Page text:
China is expected to reveal a robust increase in defense spending at the March 5 annual opening of parliament, as its economy rebounds from the
COVID-19 pandemic and military tensions rise, Chinese and Western security experts said.
With the coronavirus hammering its economy, China last year announced a 6.6 per cent boost in defense spending to $178 billion, the lowest rate of increase in three decades.
The new administration of President Joe Biden has moved quickly to remind Beijing that the United States intends to compete with China’s growing influence and military strength in the Asia-Pacific. In recent weeks, powerful US warship fleets have sailed near Chinese-claimed Taiwan and through disputed territory in the South China Sea, to Beijing’s anger.
“China is facing the most severe security situation since the Korean War,” said Ni Lexiong, a retired professor at the Shanghai University of Political Science and Law.
He predicts a substantial hike in China’s military budget, citing US arms sales to Taiwan, regular deployments of US aircraft carriers off the China coast and the recent presence of a French warship and nuclear submarine in the South China Sea.
“Looking at public opinion, it has become more urgent to take back Taiwan militarily. That is why the budget will surely rise sharply,” he said.
Ross Babbage, a non-resident fellow at the Washington-based Center for Strategic and Budgetary Assessments and former Australian defense official, expects a rise of about 7 percent.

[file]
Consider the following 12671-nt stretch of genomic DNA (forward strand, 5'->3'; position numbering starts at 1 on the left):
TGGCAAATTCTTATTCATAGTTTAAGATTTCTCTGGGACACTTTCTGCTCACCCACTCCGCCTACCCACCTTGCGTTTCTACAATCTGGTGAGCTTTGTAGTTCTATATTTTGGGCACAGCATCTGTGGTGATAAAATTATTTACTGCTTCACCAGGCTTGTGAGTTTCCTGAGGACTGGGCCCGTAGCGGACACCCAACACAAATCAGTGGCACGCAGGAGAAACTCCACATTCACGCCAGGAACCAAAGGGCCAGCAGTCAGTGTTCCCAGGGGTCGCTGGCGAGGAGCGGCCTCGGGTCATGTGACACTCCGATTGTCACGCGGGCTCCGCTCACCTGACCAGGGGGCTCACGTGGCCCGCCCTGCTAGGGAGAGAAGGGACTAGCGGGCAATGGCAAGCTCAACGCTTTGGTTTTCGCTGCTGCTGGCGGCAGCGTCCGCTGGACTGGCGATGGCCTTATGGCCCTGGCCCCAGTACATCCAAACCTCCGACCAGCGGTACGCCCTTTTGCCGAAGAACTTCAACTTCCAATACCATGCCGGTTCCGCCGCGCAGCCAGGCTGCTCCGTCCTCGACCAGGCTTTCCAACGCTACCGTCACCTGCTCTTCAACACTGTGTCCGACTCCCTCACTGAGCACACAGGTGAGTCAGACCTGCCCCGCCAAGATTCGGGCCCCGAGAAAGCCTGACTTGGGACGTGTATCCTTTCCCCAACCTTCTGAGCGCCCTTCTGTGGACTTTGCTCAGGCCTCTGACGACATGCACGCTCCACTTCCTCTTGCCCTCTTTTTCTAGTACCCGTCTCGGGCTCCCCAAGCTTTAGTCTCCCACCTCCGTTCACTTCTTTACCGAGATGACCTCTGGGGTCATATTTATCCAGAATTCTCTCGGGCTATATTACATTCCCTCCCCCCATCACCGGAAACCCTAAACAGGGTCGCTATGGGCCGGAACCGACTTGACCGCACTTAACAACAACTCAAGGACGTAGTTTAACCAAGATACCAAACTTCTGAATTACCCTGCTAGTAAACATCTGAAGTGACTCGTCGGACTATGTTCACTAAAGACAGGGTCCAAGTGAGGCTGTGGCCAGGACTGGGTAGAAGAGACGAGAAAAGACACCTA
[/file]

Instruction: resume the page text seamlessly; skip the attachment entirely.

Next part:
“That is less than some people might expect and the reason for that is the Chinese economy is still not in great shape.”
China’s economy grew just 2.3 percent in 2020, although it was the only major economy not to contract, and is expected to see growth of 8.4 percent percent this year, a Reuters poll found.
China’s Defense Ministry did not respond to a request for comment.
Many Western experts believe Beijing’s real military outlays are far higher than official figures.
China’s published military spending for 2019 was $174 billion adjusted for inflation, or 1.3 per cent of GDP, according to an annual Pentagon report in September. That excludes outlays on research and development and foreign weapons buying, and the Pentagon estimated that real spending in 2019 could be more than $200 billion.
The Stockholm International Peace Research Institute estimated China spent $261 billion on its military in 2019.
The United States spent $732 billion, or about 3.4 percent of GDP, on its military in 2019.
If Beijing does announce a sharp increase, it would signal an intention to intensify military operations against Taiwan or assert Chinese sovereignty over other disputed territory in the South China Sea or East China Sea, Babbage and other Western analysts said.
Wang Xiangsui, a retired senior colonel in the People’s Liberation Army and a professor at Beihang University in Beijing, said a rumor last year that the United States was considering a plan to use MQ-9 drones to attack islands or reefs in the South China Sea in a so-called “October Surprise” would
have given China a keener sense of crisis about the security situation.
Beijing took the rumor seriously enough to seek formal clarification from the Pentagon and subsequently publicised US denials, he added.
Wang said US moves to restrict Chinese access to military equipment and technology would force China to invest more on homegrown research and development.
“The US military wants to preserve its overwhelming advantage in nuclear and space, and China wants to upset this. More spending is definitely needed,” Wang said.
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